Capitols & churches: Phoenix grounded. Pope smoke. Jesus checks me in.

capitols and churchesBy Gary Flanagan

Before exploring the tenth Capitol on my trip, it was time for a little auto maintenance. A simple oil change and tire rotation turned into major repairs. Ken, a courteous shuttle driver and Vietnam veteran, was available to drive me into Phoenix. He circled the Arizona State Capitol and helped me look for the nearest church. There wasn’t one in sight, but West Jefferson St. did lead to the Capitol entrance. With my iPad and a good pair of shoes, I set off on a path of discovery.

The Capitol building is very distinctive. A windvane similar to the winged Victory of Samothrace sits above a copper dome. Building design includes local materials and is optimized for the desert climate. The old Capitol building was built in 1901 in anticipation of statehood in 1912 and is on the same grounds serving as a museum. In 1960 and 1978, additional buildings were built that now hold the legislative and governor’s offices.

I entered the rotunda and headed for the information desk. I asked about the closest churches in the area. The volunteers do not live in the city and do not know. They suggest I ask a guild member before a meeting that was starting soon. Once again, no knowledge of local churches. Back outside I see a group of women packing up some signs from a demonstration.

Asking if they know where the closest church may be, they all mention that they are from Planned Parenthood. My guess is they expected a reaction. However, I asked again, “I’m just looking for the closest church.” Each one opens their smartphones and soon one is found. It looks like it’s a few blocks to the NW. I thank them and start out in that direction.

St Matthews in Phoebix, AZOne block north and three blocks west, I found a group of stucco buildings completely surrounded by wire fencing. A rusted sign read “St. Matthew church and school. NO Unlawful entry!” School visitors went into the office. I could hear children playing in the schoolyard. I walked around the perimeter and found a courtyard with a statue of Jesus and his sacred heart.   The gate to the courtyard and church entrance was locked. It was noon and a car pulled into the parking lot. A Spanish woman got out and tried to enter. I shrugged my shoulders to indicate that we couldn’t get in. We both walked over to the church office and rang the bell. No answer. Very strange. I feel like I’m in the middle of Don Mclean’s song “American Pie.” The woman got back in her car disappointed and drove off.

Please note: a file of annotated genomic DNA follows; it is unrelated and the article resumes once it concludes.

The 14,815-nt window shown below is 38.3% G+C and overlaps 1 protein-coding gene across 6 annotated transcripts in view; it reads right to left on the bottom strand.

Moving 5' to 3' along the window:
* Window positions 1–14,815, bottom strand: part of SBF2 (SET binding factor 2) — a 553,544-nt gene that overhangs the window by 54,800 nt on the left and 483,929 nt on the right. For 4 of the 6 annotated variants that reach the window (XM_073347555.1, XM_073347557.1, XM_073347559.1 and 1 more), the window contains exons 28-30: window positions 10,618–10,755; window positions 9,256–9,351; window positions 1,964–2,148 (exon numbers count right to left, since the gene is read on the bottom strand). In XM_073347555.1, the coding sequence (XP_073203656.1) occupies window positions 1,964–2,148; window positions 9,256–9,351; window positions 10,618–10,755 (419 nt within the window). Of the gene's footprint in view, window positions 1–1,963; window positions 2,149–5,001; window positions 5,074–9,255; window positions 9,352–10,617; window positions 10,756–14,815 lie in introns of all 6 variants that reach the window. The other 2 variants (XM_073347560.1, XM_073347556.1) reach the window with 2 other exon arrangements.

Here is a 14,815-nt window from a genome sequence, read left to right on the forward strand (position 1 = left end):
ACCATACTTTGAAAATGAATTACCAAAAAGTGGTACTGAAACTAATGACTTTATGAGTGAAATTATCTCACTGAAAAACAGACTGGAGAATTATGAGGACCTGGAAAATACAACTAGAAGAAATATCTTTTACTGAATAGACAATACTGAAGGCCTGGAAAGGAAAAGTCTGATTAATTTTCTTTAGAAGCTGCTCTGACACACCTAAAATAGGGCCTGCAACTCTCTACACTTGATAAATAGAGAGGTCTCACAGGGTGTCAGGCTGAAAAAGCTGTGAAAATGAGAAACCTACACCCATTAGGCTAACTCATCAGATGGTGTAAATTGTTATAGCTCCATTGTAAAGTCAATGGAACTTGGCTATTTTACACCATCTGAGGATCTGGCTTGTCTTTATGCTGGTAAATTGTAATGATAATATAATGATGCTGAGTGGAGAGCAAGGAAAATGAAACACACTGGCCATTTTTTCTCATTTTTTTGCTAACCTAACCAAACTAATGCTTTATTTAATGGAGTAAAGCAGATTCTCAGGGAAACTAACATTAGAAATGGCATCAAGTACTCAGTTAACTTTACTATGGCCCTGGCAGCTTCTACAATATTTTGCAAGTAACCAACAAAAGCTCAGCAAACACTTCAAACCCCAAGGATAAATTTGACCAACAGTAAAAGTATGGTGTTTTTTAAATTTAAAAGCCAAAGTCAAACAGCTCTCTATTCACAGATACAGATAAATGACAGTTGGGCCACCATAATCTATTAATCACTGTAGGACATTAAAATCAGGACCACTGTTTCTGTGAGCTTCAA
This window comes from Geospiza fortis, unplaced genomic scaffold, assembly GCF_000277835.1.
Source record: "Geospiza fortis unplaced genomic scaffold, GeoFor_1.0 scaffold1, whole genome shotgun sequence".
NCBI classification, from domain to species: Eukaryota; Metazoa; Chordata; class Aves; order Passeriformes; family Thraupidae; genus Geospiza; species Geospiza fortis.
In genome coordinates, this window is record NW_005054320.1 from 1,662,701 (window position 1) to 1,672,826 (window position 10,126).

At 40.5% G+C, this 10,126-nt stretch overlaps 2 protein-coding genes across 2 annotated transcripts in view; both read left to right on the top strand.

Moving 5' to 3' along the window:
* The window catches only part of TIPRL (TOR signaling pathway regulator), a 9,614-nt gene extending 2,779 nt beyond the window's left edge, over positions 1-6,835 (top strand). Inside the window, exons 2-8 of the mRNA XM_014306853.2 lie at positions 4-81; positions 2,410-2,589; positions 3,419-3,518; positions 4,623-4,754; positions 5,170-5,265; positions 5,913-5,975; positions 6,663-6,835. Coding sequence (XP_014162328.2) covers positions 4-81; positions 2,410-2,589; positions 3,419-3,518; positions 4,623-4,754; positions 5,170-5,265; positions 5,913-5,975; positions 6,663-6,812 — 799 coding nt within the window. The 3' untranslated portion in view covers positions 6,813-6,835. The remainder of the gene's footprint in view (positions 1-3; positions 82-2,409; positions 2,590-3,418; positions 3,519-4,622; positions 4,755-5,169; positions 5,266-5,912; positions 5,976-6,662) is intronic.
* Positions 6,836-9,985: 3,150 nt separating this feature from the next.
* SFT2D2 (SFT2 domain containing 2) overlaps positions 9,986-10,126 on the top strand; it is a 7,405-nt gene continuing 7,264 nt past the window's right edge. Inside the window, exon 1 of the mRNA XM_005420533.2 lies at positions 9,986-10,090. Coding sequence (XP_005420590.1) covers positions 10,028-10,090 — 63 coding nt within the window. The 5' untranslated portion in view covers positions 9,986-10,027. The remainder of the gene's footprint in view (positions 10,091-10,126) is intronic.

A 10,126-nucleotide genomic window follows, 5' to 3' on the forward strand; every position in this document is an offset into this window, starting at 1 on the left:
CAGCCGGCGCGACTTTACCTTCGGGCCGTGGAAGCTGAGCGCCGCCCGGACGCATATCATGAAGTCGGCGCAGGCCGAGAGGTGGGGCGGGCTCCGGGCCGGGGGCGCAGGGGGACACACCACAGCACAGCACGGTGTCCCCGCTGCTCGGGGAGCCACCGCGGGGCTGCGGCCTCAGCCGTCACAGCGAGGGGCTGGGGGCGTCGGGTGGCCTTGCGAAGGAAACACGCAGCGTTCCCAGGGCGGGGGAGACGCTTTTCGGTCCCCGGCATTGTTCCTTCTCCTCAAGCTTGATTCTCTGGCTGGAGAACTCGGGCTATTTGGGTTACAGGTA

While I walked back to the Capitol, I called for Ken to pick me up and return to my quite expensive repair bill. Watching the breaking news on TV in the waiting room, a most notable event had just happened. While I was searching for a closed church, white smoke rose from the Sistine Chapel in Vatican City. A new Pope had been elected. His chosen name is Francis. I thanked both my service advisor and Ken for excellent service and hit the dusty trail once again.

It was mid afternoon and I wasn’t not quite sure if I should head back home, west to California or north to Nevada and Utah. Something pulled me toward the lights of Las Vegas, 400 miles away. I was thinking it surely has frugal hotels and would be a good place to stop and sort out my options. Arriving in the city limits at 10 p.m. with little traffic to stop me, I felt the need to continue north on I-15 toward Utah.

The fuel and driver were nearing empty just before midnight. I pulled into a gas station and McDonalds restaurant in Mesquite, Nevada. I opened my iPad, directed it to Hotwire and chose the closest, most frugal hotel available. The answer was Casablanca casino and resort, one exit back on I-15.

Jesus @ Casablanca

Jesus at Casablanca/photo by Gary Flanagan

As I approached the front desk, the clerk told me there is a golf tournament in town. It appeared that no rooms were available. He turned me over to a supervisor. Her name is Mary. She looked and found the reservation, but has to search for an available room. Finding a VIP room that is not being used, she then apologized for leaving as her shift was ending. She turned to another clerk who had just started his shift and instructed him to check me in to the VIP suite. He gave me my room key. I thank him and glanced at his badge. It read “Jesus.” This particular day started in Phoenix with a new Pope elected and almost finished with no room at the hotel. And I was checked in by Mary and Jesus. It was time to rest.

Share the joy
  •  
  •  
  •  
  •  
  •  
  •  
  •  
  •  
  •  
  •  
  •  
  •  
  •  
%d bloggers like this: